History of the Skokie Festival of Cultures

1990

A Skokie ethnic diversity project, VOICES (Valuing Our Image Concerning Ethnicity in Skokie), aims at promoting a better understanding between Skokie residents of different ethnic, cultural and religious backgrounds. As part of the project, the Skokie Human Relations Commission, Skokie Park District, Rotary Club of Skokie, Village of Skokie and the Skokie Public Library initiate the planning of the first Skokie Festival of Cultures.

1991

The First Annual Skokie Festival of Cultures includes participants from the Assyrian, Austrian, Chinese, Filipino, German, Greek/Hellenic, Indian, Indonesian, Japanese, Israeli, Korean, Luxembourgian, Russian, and Swedish cultures. Held at Skokie's historic Oakton Park on June 15 and 16 for more than 1,000 attendees, the one-stage Festival features an opening flag ceremony, ethnic dance, food, art, and music — all elements integral to subsequent Festivals. Over the next 15 years, the following community and civic organizations also participate in the festival: Baha'i, Kiwanis, Niles Township School District 219, Rotary Club of Skokie, Rush North Shore Medical Center, Skokie Chamber of Commerce, Skokie Human Relations Commission, Skokie Lions Club, Skokie Park District, Skokie Public Library, Village of Skokie and VOICES. A first annual logo (at right) is created by a student at Niles North High School.

1992

Oakton Park hosts the second annual Festival on May 30 and 31. New participating cultures include Polish and Thai. New attractions include llama rides and cultural video presentations. A “Passport” event and ad program is utilized for the first time, encouraging visitors to visit all cultural booths. The Greek National Guard travels from Athens, Greece to perform.

1993

The third annual Oakton Park event, held on May 22 and 23, welcomes the African, Armenian and Pakistani cultures. A children's exhibit area is born, featuring camel and elephant rides, games, art, and diversity exhibits. A new Festival logo (right) also makes its debut and ‘Friends of the Festival' help fund the event. An Executive Board of the Planning Commitee and by-laws are created. The flag display is temporarily discontinued. The Festival wins the Illinois Parks and Recreation Association's Innovative Program Award.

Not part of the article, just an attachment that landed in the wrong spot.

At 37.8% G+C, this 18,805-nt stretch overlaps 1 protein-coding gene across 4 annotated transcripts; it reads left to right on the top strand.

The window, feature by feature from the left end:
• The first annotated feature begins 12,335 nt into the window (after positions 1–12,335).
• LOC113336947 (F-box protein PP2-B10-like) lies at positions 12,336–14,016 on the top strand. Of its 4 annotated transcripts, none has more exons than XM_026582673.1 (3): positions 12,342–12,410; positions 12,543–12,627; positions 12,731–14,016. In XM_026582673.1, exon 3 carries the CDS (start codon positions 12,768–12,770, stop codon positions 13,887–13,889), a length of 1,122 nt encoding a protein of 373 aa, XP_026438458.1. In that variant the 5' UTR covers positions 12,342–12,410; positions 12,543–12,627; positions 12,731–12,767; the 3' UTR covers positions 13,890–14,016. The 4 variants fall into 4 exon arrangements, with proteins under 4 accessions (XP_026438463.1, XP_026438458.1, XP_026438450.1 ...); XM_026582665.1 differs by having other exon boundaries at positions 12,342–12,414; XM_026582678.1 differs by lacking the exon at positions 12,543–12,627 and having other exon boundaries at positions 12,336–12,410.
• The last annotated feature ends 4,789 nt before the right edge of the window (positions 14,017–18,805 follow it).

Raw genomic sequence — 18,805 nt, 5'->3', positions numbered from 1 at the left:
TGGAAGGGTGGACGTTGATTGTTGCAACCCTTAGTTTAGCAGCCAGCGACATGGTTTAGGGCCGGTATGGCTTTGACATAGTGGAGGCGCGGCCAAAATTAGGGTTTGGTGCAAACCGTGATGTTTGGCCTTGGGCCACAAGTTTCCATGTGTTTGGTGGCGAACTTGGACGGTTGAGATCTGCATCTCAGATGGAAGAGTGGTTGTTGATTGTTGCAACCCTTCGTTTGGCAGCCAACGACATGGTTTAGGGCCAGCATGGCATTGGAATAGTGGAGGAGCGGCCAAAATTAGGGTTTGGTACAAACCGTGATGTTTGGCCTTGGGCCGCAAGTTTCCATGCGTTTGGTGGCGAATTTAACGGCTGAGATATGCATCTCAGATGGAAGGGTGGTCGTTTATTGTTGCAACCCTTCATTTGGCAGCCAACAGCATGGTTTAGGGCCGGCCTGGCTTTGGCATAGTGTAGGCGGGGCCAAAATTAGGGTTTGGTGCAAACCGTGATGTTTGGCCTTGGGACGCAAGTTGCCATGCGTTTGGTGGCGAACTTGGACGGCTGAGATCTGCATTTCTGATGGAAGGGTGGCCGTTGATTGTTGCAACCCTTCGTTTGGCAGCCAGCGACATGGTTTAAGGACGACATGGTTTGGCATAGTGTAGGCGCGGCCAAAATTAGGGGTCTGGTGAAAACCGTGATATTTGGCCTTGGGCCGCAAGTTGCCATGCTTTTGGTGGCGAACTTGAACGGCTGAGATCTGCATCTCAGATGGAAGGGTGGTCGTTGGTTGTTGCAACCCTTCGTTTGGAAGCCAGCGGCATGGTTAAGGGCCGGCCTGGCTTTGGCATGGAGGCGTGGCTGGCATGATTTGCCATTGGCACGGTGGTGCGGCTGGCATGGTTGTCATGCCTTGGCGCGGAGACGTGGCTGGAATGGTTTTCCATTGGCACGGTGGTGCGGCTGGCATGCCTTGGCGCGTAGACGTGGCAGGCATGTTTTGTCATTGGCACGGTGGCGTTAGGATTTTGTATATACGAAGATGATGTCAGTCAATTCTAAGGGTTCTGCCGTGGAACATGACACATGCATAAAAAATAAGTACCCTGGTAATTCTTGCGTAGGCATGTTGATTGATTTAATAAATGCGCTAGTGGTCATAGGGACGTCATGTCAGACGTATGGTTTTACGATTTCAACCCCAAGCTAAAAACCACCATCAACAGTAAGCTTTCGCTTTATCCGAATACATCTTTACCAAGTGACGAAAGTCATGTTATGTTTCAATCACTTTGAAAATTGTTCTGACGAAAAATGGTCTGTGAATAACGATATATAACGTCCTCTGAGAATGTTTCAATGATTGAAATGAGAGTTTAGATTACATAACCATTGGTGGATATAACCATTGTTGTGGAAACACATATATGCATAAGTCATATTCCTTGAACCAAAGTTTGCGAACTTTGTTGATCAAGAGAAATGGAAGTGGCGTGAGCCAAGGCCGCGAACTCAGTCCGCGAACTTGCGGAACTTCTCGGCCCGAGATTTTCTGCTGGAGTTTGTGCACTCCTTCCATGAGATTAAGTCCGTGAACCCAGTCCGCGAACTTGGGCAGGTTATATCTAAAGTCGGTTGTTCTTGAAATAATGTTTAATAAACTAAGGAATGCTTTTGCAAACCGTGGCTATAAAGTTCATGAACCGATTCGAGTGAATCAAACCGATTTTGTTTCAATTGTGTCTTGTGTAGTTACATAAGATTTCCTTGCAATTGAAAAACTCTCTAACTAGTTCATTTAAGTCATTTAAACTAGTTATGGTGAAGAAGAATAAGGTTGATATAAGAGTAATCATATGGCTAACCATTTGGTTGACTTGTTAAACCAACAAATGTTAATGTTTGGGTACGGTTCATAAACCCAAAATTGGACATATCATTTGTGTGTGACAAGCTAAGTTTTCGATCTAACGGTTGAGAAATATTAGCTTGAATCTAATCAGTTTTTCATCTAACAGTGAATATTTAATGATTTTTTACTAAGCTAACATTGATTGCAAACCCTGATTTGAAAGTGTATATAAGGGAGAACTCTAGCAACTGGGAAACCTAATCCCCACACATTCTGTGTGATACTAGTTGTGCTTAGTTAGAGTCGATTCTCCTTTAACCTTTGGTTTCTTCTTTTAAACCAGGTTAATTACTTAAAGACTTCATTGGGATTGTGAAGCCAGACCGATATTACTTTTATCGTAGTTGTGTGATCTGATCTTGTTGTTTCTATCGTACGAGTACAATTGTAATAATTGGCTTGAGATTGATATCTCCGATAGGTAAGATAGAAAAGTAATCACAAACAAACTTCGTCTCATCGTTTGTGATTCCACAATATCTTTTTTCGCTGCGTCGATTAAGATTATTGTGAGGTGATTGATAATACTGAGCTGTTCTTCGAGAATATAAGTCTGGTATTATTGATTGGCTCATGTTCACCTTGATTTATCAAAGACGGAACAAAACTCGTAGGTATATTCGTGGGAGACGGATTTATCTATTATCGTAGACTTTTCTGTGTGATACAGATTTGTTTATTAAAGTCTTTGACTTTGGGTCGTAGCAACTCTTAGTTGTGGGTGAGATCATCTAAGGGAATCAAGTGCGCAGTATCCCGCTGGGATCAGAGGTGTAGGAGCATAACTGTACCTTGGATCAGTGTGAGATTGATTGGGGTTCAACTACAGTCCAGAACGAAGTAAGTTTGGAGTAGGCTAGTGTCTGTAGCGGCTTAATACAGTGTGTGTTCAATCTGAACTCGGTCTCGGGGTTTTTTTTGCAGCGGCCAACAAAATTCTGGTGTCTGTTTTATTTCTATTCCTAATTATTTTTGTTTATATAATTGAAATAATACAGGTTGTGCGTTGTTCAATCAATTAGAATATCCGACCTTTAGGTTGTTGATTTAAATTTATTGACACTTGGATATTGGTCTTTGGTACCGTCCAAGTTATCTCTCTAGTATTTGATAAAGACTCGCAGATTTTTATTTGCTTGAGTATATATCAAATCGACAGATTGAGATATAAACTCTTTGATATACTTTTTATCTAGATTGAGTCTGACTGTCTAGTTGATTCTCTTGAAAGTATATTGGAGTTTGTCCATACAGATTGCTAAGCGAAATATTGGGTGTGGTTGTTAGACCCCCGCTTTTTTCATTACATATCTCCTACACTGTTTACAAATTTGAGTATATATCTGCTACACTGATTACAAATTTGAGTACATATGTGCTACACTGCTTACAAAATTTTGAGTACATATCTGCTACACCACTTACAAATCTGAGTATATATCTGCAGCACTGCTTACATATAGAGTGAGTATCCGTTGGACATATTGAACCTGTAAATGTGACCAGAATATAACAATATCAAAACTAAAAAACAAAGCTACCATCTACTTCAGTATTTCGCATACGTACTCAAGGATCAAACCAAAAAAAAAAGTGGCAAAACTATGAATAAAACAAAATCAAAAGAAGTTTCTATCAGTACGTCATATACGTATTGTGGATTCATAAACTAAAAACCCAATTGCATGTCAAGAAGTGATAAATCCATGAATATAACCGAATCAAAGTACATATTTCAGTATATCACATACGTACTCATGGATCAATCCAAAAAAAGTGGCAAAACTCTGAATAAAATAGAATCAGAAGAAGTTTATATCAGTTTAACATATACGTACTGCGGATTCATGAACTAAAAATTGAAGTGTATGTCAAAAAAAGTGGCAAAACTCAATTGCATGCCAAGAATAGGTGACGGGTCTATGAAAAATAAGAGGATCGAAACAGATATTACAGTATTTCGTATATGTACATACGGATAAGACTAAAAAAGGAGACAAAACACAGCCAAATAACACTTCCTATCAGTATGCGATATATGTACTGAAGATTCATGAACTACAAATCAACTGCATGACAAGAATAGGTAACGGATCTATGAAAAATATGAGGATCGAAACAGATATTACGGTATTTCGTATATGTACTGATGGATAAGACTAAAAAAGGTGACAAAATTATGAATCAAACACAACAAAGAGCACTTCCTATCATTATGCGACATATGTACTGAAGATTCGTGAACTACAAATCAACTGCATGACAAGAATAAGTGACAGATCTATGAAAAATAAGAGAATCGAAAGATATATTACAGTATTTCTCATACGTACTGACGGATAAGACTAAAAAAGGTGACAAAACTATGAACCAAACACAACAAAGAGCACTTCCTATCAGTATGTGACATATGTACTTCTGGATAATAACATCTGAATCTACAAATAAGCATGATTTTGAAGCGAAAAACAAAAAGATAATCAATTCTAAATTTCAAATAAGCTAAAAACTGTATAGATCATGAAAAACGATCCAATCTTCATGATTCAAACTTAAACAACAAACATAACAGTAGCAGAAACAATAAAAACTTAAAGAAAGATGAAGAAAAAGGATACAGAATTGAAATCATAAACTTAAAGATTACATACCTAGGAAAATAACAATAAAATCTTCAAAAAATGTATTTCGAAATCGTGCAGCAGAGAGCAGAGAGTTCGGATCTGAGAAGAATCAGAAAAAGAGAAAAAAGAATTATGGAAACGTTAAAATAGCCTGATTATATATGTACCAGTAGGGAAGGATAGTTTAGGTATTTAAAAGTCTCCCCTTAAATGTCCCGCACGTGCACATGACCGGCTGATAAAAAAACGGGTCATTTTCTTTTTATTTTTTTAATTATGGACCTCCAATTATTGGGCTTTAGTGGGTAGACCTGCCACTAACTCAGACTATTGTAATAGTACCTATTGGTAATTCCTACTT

1994

The Mexican culture joins the fourth annual Festival on May 21 and 22, bringing the total number of participating cultures to 15. A second “World Showcase” Stage is utilized for the first time, in addition to burro rides and the creation of a fundraising International Cookbook, featuring, among other recipes, the ficticious “Elephant Stew.”

1995

The fifth annual event at Oakton, held on May 20 and 21, welcomes the Italian, Norwegian and Panamanian cultures. A grant is received from the Illinois Arts Council, the first of many such fundings integral to the operation of future Festivals. More than 18,000 people attend. The Festival wins the National Recreation and Parks Association's (Great Lakes Region) Dorothy Mullen Arts and Humanities Program Award.

1996

Due to a two-year construction at Oakton Park, Old Orchard Junior High School hosts the sixth annual Festival on May 18 and 19. The event continues to feature ethnic dance and music on two stages, food and art, and the ‘It's a Small World' children's area. The Finnish culture joins 15 other participating cultures. The Festival wins the prestigious national Dorothy Mullen Arts Program Award for the second consecutive year.

1997

Hosted for the final time on the Old Orchard Jr. High grounds on May 17 and 18, the seventh annual Festival includes a daytime fireworks show and the International Kite Ballet as part of its opening ceremonies.

1998

Skokie's premier diversity celebration moves back to its home at Oakton Park on May 16 and 17, and welcomes the Haitian and Turkish cultures, bringing the total of participating cultures to 16. The Festival hits the World Wide Web at www.SkokieCultureFest.org.

1999

The event is held at Oakton Park on May 22 and 23. New cultures include Bangladeshi, Egyptian, French, and West Indian.

2000